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As I pulled into the parking space I was engaged in an intense conversation with my wife, the Sarge. I put the rental into park and took my foot off the brake. The rental car rolled forward, and my beloved laughed and shouted, “You just turned off the air conditioner, Goofball.”

We both laughed as I realized I had intended to put a vehicle in park that had a gear shift in a traditional position, and not the dash mounted one on the car I drove at home. I do silly little things like this all the time, like walking into the garage and opening the freezer when I am intending to open the storage cabinet to get more paper towels. The road from “intention” and “action” can often take odd turns.

I wish this phenomenon was always something we could laugh at, but all too often it is something we recognize after a terrible tragedy. I first learned about this when I was a kid, wildly excited to become a pilot. I would take my dad’s aviation periodicals and read them excitedly at school. Besides articles about the latest Cessna or Piper or Mooney models, every magazine had a column diagnosing an aviation tragedy. The vast majority of these sad stories ended with the diagnosis of “pilot error.” The “error” that killed lots of pilots was one in which their intended action was not the one they actually performed. Perhaps it was due to a change in the type of aircraft flown, like the one that killed America’s greatest World War 2  fighter ace Richard I. Bong who died test piloting an early model jet. Sometimes pilots thought they were lowering wheels when they inadvertently raised flaps killing their lift… and the aircraft’s ability to stay in the air.

I carried my fascination about human errors into my police career and my studies of human performance, always seeking ways to mitigate our human propensity for making mistakes. For law enforcement, most mistakes (such as driving accidents) are deadly to the officer making them, but when others are affected we often get the headlines.

I was thinking about that while watching Dr. Larry Miller, Ph.D., testifying at the recent trial of Officer Kim Potter who inadvertently drew her Glock while “intending” to draw her TASER. Dr. Miller, author of such books as “The Psychology of Police Deadly Force Encounters,” explained to the jury how a phenomenon called “slip and capture” often causes us to do something other than what we intend to do.

There is little doubt that former Brooklyn Center, MN, Officer Kim Potter never meant to shoot and kill Daunte Wright.

In past years we would have seen civil litigation or a settlement occur in the wake of such a tragic mistake. But in today’s highly political world Officer Potter was charged criminally, and the stage was set for a bizarre trial in which the prosecution’s star expert witness, an academic fellow, decided the best way to deal with a suspect resisting arrest, and climbing into his car while resisting, was to just let him go. “Let him go!” I yelled at the television screen, forcing both my dogs to move to another couch.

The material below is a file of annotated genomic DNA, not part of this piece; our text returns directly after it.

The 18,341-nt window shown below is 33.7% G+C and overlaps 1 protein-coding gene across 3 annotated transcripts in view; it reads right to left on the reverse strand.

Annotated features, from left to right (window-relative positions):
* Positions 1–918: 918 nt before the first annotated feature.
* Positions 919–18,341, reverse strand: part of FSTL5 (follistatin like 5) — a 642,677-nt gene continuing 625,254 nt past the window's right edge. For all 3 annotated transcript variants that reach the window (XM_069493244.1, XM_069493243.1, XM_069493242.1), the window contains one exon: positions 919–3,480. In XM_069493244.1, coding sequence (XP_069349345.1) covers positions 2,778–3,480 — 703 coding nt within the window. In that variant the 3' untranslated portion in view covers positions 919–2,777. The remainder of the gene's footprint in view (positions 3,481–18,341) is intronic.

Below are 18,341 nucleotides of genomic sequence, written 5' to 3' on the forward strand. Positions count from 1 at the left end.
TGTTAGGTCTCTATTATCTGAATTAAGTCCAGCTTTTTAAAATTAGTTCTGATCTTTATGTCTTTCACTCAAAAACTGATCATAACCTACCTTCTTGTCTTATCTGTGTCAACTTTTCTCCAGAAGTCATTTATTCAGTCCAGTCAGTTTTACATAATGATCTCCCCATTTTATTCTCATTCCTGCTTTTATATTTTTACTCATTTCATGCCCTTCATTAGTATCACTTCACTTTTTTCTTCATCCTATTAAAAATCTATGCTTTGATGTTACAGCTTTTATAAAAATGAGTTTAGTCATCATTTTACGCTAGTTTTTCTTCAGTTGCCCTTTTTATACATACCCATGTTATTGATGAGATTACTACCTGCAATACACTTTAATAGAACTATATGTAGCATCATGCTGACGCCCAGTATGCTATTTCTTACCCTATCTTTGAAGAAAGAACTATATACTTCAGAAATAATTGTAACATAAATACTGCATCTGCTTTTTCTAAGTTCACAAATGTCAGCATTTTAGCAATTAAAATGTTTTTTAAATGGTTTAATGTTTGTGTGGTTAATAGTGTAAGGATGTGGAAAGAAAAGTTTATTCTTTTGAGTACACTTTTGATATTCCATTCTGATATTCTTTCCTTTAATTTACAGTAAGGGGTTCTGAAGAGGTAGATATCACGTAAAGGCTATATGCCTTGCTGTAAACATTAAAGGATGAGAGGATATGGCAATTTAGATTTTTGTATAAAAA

The officers had been serving a warrant, the fellow had been driving without a license on expired tags, and he had an unidentified female passenger who might just be someone he had an order of protection to stay away from. The state of Minnesota’s case seemed to rest on the fact that the officer was reckless in drawing the wrong weapon, instead of just negligent; the difference between criminal and civil. Never mind that the whole incident was the result of the conduct of the now deceased perpetrator.

Listening to Dr. Miller, I was reminded of all the steps law enforcement has taken to prevent human errors. From tactical breathing to crisis rehearsal to scenario-based training, I have seen our profession become more and more effective in preparing for and mitigating the propensity for our species to screw up. The problem is that crime fighters are humans performing intense skills under extreme pressure, expecting to be judged in hindsight with slow motion video, including still frames in many cases.

I watched with great concern as all of this unfolded in the trial, and Potter was convicted. At the same time, I hoped the lessons learned from this experience would emphasize some vital training points for all of us.

First, do your repetitions, especially when getting a new model, upgrade, or replacement of an existing tool you already have an established “habit” of using. Next, practice your arousal control techniques, mental rehearsals, breathing, and good self-awareness. Finally, decide that you are responsible to prepare yourself, don’t wait for some trainer, sergeant, or class to come along. Practice by yourself or with your partner or seek out training on your own. Ultimately, we are the best antidote for our own errors;  understand them, practice against them, and prevent them.

Related Podcast: How Could a Veteran Officer Mistake a Duty Pistol for a TASER?

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